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Adobe this week released a series of emergency patches for Flash vulnerabilities, including a critical vulnerability that is already being exploited in the wild.
The emergency patches address a total of 19 Flash vulnerabilities, the most pressing of which involves an integer overflow vulnerability that Adobe said could allow attackers to execute code. Adobe acknowledged that the vulnerability, identified as CVE-2015-8651, has already been leveraged by attackers.
"Adobe is aware of a report that an exploit for CVE-2015-8651 is being used in limited, targeted attacks," the company wrote on its security blog. "Adobe recommends users update their product installations to the latest version using the instructions referenced in the security bulletin."
Initial news reports said CVE-2015-8651 was reported to Adobe by Kai Wang and Hunter Gao of the Chinese networking firm Huawei, which has come under fire in recent years for its close ties to the Chinese government. However, a subsequent update to the Flash security bulletin removed the acknowledgement for CVE-2015-8651 and any mention of Wang and Gao. No explanation was given by Adobe for the removal.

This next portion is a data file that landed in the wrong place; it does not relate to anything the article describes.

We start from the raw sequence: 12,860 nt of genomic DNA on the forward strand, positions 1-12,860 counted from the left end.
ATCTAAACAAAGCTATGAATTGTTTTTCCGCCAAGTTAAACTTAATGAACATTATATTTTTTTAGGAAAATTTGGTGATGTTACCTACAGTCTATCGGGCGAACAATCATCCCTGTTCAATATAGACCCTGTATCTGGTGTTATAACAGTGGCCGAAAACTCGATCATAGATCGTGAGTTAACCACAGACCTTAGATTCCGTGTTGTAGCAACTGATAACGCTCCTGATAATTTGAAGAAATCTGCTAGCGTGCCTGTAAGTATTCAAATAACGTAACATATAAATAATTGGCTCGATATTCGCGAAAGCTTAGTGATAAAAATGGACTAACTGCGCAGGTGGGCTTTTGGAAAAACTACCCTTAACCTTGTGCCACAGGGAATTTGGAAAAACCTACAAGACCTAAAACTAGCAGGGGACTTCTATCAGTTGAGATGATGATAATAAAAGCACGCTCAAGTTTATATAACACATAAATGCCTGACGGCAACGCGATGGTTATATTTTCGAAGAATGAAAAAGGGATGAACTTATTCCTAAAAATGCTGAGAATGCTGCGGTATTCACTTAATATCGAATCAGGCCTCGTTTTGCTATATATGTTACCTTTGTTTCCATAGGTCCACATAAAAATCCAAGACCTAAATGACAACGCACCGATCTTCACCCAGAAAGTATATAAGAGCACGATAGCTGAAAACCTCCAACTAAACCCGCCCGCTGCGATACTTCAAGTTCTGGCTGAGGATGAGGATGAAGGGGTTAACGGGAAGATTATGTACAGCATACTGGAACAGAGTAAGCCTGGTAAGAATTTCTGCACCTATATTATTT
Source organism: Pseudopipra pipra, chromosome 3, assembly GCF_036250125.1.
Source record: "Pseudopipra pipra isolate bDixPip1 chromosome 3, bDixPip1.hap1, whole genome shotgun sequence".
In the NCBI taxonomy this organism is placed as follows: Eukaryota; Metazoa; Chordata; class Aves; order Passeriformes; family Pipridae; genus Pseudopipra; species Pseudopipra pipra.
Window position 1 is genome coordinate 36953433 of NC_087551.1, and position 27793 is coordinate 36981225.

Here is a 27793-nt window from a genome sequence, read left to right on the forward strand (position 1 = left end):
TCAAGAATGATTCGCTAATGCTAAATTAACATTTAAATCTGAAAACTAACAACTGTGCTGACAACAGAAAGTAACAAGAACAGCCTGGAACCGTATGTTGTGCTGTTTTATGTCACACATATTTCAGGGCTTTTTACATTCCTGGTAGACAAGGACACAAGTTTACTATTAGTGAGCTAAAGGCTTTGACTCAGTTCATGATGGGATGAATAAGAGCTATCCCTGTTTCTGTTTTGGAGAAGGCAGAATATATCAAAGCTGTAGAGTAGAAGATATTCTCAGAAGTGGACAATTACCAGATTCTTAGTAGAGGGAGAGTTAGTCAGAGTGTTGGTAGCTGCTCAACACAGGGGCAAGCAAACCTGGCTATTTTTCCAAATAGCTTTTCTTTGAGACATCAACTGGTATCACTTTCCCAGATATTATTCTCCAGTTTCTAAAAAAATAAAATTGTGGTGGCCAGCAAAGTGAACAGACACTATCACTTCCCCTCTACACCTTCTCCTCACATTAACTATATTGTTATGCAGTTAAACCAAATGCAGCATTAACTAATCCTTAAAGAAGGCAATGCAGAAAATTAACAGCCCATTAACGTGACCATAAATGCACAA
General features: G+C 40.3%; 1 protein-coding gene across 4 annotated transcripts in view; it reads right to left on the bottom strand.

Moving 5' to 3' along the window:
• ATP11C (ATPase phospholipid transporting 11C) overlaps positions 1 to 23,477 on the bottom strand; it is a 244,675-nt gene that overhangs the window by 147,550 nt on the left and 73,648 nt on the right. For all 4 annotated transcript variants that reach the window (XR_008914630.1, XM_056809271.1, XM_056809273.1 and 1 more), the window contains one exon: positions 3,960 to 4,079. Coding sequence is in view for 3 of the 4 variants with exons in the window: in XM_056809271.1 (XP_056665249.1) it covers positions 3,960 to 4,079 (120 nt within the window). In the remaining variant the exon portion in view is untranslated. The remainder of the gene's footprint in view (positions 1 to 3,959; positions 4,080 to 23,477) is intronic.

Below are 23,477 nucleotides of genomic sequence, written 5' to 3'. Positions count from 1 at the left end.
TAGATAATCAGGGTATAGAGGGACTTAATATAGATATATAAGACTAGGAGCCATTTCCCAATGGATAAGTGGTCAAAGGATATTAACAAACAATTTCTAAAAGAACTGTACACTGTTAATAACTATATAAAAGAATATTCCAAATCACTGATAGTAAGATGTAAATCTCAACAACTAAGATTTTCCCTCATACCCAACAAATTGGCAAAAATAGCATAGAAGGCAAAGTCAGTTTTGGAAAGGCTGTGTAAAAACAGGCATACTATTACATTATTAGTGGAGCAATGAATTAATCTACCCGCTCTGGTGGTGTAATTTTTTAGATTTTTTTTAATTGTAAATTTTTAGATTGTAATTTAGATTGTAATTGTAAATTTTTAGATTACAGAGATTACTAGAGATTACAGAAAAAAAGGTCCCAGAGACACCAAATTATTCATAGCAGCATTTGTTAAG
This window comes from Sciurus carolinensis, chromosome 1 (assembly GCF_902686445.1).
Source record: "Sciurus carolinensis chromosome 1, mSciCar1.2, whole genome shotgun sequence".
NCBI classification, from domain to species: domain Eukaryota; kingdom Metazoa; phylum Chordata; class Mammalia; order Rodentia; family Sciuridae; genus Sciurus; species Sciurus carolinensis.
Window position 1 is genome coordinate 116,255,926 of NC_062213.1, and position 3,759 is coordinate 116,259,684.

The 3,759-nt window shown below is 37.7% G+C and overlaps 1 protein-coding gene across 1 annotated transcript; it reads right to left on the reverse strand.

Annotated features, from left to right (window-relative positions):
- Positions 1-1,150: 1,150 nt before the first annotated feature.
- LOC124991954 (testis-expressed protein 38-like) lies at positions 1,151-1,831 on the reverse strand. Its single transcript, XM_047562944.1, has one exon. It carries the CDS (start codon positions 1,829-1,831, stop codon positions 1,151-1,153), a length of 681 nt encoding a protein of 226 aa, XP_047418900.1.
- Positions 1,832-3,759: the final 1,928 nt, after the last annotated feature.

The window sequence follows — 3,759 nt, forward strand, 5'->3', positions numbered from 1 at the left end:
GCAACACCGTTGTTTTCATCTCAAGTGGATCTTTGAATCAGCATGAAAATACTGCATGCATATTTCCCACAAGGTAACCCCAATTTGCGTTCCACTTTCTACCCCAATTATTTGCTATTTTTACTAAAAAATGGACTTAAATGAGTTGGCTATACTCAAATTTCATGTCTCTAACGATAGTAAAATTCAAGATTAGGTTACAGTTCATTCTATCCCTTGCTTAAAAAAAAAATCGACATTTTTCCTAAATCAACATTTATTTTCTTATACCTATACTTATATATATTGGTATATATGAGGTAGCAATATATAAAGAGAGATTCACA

The emergency patches for Flash in this week's security bulletin also cover a type confusion vulnerability, four memory corruption vulnerabilities and 13 use-after-free vulnerabilities. Like the CVE-2015-8651 vulnerability, all 18 could allow code execution.
This week's patches cap off a difficult year in which security experts and technology professionals have renewed their calls for Adobe to kill Flash once and for all. In October, Adobe released an emergency patch for Flash vulnerabilities that were being exploited in a series of attacks on foreign ministries. And over the summer, officials from Facebook and Mozilla issued scathing rebukes of Adobe after another out-of-band security update was issued following the discovery of more Flash vulnerabilities in the Hacking Team data breach.
In addition, this week's emergency patches come just three weeks after Adobe issued its largest security update of the year, which addressed a total of 79 critical vulnerabilities. With Adobe's recent decisions to support HTML5 development and to rename Flash Professional CC as Animate CC, security experts have speculated that the end of Flash may be coming sooner rather than later.
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